All four of President Trump's short list of Supreme Court nominees were splendid selections. Congratulations to his top choice, Judge Brett Kavanaugh. There are four reasons why the Catholic League believes he is a great pick.
- Kavanaugh came down squarely on the side of Priests for Life in rejecting the Obama administration's claim that there should be no religious exemption from its Health and Human Services mandate. He said that this mandate, which ordered Catholic non-profit organizations to provide for abortion-inducing drugs, contraceptives, and sterilization in their healthcare plans, was in violation of the Religious Freedom Restoration Act.
- Kavanaugh turned back a challenge to the constitutionality of Inaugural prayers brought by atheist activist Michael Newdow. He did not mince words, saying that the religious significance of this well-established prayer cannot be discounted, and in no way runs afoul of the First Amendment provision regarding separation of church and state.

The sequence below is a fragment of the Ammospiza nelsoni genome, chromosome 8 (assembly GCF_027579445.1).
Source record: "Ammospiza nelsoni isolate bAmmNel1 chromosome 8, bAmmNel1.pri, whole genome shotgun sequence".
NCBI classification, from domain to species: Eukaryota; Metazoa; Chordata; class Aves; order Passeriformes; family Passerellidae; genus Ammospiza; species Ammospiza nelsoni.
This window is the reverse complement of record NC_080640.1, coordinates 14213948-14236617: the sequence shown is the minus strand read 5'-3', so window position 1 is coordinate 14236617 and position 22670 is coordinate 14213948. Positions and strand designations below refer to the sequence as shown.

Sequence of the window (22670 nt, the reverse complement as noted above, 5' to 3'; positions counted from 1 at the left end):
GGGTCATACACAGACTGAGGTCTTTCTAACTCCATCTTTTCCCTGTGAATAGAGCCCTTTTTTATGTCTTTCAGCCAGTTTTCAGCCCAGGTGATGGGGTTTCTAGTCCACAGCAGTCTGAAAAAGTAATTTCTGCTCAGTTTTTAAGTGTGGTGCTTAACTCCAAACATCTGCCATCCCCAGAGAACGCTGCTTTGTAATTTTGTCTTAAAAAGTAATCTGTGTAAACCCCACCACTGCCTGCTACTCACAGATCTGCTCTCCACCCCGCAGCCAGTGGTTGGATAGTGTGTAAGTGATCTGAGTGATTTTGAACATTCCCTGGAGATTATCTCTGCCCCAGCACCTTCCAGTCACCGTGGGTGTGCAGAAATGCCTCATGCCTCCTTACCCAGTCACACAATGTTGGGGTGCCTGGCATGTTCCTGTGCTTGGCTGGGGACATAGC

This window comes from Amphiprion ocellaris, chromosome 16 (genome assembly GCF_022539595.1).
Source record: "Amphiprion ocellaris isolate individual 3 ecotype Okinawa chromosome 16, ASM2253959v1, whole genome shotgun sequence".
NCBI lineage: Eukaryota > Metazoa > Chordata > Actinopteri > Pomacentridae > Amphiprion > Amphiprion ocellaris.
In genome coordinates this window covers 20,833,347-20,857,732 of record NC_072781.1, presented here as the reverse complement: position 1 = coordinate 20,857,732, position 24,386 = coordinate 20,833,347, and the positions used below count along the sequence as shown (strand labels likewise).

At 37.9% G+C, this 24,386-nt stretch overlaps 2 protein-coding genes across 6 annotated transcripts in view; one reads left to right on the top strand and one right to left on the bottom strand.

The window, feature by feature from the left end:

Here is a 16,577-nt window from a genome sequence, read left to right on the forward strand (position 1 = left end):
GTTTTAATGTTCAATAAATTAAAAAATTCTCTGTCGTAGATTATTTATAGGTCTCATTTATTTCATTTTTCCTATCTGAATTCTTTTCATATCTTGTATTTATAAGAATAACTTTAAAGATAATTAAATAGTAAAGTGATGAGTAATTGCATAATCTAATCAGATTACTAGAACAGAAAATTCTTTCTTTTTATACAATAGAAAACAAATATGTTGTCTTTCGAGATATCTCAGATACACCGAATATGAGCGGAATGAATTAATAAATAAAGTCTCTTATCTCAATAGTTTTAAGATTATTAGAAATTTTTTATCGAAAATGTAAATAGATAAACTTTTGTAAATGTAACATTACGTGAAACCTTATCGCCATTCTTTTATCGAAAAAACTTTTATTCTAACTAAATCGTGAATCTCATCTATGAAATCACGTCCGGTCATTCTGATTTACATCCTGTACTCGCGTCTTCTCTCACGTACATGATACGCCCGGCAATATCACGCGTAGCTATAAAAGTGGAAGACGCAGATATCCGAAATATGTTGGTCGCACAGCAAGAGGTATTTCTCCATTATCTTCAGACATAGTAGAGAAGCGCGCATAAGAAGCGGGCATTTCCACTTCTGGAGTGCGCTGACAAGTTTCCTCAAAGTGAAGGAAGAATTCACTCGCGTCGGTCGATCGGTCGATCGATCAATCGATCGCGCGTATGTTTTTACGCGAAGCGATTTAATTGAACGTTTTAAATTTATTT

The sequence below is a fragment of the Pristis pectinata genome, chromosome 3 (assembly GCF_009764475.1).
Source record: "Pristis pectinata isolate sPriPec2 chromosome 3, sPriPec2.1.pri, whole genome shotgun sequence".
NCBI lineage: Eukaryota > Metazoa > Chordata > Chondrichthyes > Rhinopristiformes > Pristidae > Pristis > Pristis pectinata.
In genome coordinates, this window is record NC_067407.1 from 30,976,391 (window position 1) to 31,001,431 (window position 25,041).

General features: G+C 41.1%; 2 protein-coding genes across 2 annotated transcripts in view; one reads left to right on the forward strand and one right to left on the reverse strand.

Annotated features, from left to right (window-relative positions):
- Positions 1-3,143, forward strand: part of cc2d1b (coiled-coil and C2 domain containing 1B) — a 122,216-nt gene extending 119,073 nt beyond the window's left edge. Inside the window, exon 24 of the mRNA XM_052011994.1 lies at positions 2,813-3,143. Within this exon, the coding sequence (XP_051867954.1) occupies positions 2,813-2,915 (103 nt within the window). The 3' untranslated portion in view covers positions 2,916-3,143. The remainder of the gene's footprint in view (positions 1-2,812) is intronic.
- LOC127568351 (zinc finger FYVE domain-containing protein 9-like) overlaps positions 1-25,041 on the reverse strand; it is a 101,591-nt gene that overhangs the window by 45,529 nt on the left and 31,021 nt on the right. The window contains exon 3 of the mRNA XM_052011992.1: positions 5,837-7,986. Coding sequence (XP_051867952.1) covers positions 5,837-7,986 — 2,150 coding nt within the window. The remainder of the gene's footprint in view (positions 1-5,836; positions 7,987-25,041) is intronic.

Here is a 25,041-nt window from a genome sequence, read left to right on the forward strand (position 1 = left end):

- Kavanaugh made a strong case for religious liberty by challenging the right of the Washington Metropolitan Area Transit Authority to censor a Christmas bus ad sponsored by the Archdiocese of Washington. The agency banned the ad because it "depicts a religious scene and thus seeks to promote religion." The scene, which shows a silhouette of shepherds and sheep on a starry night, is inscribed with the words, "Find the Perfect Gift." The ban was criticized by Kavanaugh who called it "pure discrimination."
- Kavanaugh offered a stinging dissent in a case brought by the ACLU that sued the federal government for not facilitating an immediate abortion for an illegal minor. He accused the majority of overreaching, of assuming supra-constitutional authority. He also noted that the government had "permissible interests" in "favoring fetal life," thus sending a clear message to those who deny that there is life in the womb.
For these reasons alone, we are confident that President Trump made the right decision in choosing Judge Brett Kavanaugh to sit on the high court.